Echoing Asia’s steam-shrouded hawker markets, Richmond’s busy food courts are well known among hungry locals craving comfort food favourites. And for visitors, these authentic food courts are also a great, low-cost way to kick-off a culinary adventure in the city.
The food courts at Aberdeen Centre, Lansdowne Centre, and CF Richmond Centre—plus hidden gem President Plaza—each have their own fans. But among the most authentic places to exercise your taste buds is Parker Place. A five-minute walk from the Aberdeen Canada Line station, this clamorous, cafeteria-like hot spot is lined with mom-and-pop counters serving cuisines from Taiwan to Shanghai and from Vietnam to Hong Kong.
Read on for details on some of the home-style stands we discovered on a recent visit. Then plan your own dining excursion to find your very own favourites among the 20 or so Parker Place food court counters.
The food court at Parker Place is full of delicious options. | Photo: John Lee
There’s a large array of dishes available at this friendly Vietnamese counter, so give yourself plenty of time to peruse the photo menu boards. The first thing you’ll notice? The low prices. Nothing is even close to $10 ($6 or $7 is typical) at Lai Taste and that includes everything from a hearty curry chicken on rice dish to a fortifying noodle soup bowl with tofu and lemongrass fishcakes. A good place to buy several dishes to share, be sure to add some crispy spring rolls to the mix.
Don’t miss: Lai Taste’s crunchy Vietnamese subs are justifiably popular. Fillings vary from grilled sausage to pork cutlet and they each come with a cup of milky Hong Kong-style tea or coffee—all for the bargain price of $6 or less.
Try one of the subs at Lai Taste. | Photo: John Lee
Joy’s Taiwanese Food
A steady stream of take-out regulars keeps this orange-and-yellow hued counter as busy as a street food stand on a Friday night in Taipei—and many of these long-term fans are buying the good-value party trays to take home for their families. An array of classic but well-executed rice, noodle, and dim-sum dishes is on the menu here—popular orders include beef and wonton noodles in soup as well as deep-fried chicken thigh with rice—but there are also some intriguing smaller dishes to consider.
Don’t miss: The made-to-order Taiwanese pork bun is a juicy, butter-soft slab of pork belly, sandwiched between soft bread and slathered with light peanut sauce. It’s easy to wolf down too quickly, so consider ordering two at the same time.
Try a pork bun at Joy’s Taiwanese Food. | Photo: John Lee
With its team of food-preppers working away out back, this busy, fancy-free stand does a brisk trade in brothy noodle soups (go for the one with the meat balls) as well as soft, glistening steamed dumplings with a variety of fillings—the perfect shareable side dish for your table. Most dishes are under $7 and if you’re keen to try a traditional Chinese snack while you’re here, pick up a tea egg: boiled in tea, they have a rich, marbled patina and only cost $1.
Don’t miss: Perhaps the ultimate comfort food, the large, deep-fried wontons here are a delicious treat. Expect to eat these crunchy, soft-centered morsels with ravenous eagerness but let them cool first: piping hot, they can squirt hot juice right across the table.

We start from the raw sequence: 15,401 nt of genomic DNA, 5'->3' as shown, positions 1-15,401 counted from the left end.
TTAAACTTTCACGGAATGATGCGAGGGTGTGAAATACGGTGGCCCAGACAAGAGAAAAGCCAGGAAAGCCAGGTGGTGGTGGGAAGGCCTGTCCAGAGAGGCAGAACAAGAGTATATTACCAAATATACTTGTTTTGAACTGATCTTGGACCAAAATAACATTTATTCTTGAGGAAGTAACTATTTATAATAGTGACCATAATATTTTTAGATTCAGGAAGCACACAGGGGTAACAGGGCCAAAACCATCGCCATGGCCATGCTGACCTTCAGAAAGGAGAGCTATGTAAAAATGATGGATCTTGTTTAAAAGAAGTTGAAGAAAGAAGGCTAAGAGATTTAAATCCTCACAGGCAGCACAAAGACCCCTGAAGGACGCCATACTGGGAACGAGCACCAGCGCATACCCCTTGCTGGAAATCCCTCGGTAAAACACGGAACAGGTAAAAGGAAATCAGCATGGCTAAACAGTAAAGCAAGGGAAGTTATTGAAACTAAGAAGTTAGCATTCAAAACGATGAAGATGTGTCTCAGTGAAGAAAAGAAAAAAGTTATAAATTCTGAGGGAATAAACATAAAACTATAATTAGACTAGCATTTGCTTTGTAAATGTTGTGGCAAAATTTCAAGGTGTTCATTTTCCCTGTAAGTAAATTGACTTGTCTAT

Wontons at Shanghai Goodies. | Photo: John Lee
With one of the largest menus at the Parker Place food court, the tiny kitchen at this Hong Kong-style stand covers a lot of ground: from bargain eggs-toast-and-luncheon-meat breakfasts (served all day) to heaping noodle combos topped with everything from fish balls to beef brisket. Add some deep-fried fish cakes if you’re feeling particularly hungry, and wash it all down with a malty cup of Horlicks (especially if it’s cold outside).
Don’t miss: If you’re looking for a dish to share at your table, Yummy-Yummy’s Richmond Fried Rice is ideal: filled with prawns, veggies, crabstick slivers, and chopped fried egg, it’s surprisingly filling and more than enough for two to three diners.
Richmond Fried Rice at Yummy-Yummy. | Photo: John Lee
It feels like this veteran Parker Place drinks and dessert counter—run by a hardworking older couple—has been here forever. Fruit juices, egg rolls, house-made bubble teas, and freshly-prepared bubble waffles keep them busy but when you’re standing at the counter, look down at the stainless steel rack in front of you: it’s where the little packages of Dragon’s Beard Candy are kept. And it’s the product that has put this Parker Place stand on the map for many local sweet treat-lovers.
Don’t miss: A traditional Chinese confection, Dragon’s Beard Candy is like a fusion of cotton candy and super-sweet baklava. Pick-up a package of six ($4.75) and you’ll soon be sinking your teeth into a peanut and coconut-infused treat with a unique “wispy” texture.
Dragon's Beard Candy at Rainbow Café. | Photo: John Lee
If you go:
Cash is king at many Parker Place food court stands. Most counters are open from 11:00am to 7:00pm daily. English is widely spoken and most menus are fully translated as well. Lunchtimes can be very busy but diners typically eat quickly. Sharing tables is also common, so if you spot an empty seat, ask if it’s free and you’ll likely be invited to sit down.
Two extra ways to enhance your visit: check out the recently renovated golden shrine outside the food court’s side entrance. And, if you’re a roast pork and barbecued pork fan, join the queue at the extremely popular Parker Place Meat & BBQ, a few steps from the food court. It’s the perfect place to pick-up some carnivorous delicacies for home.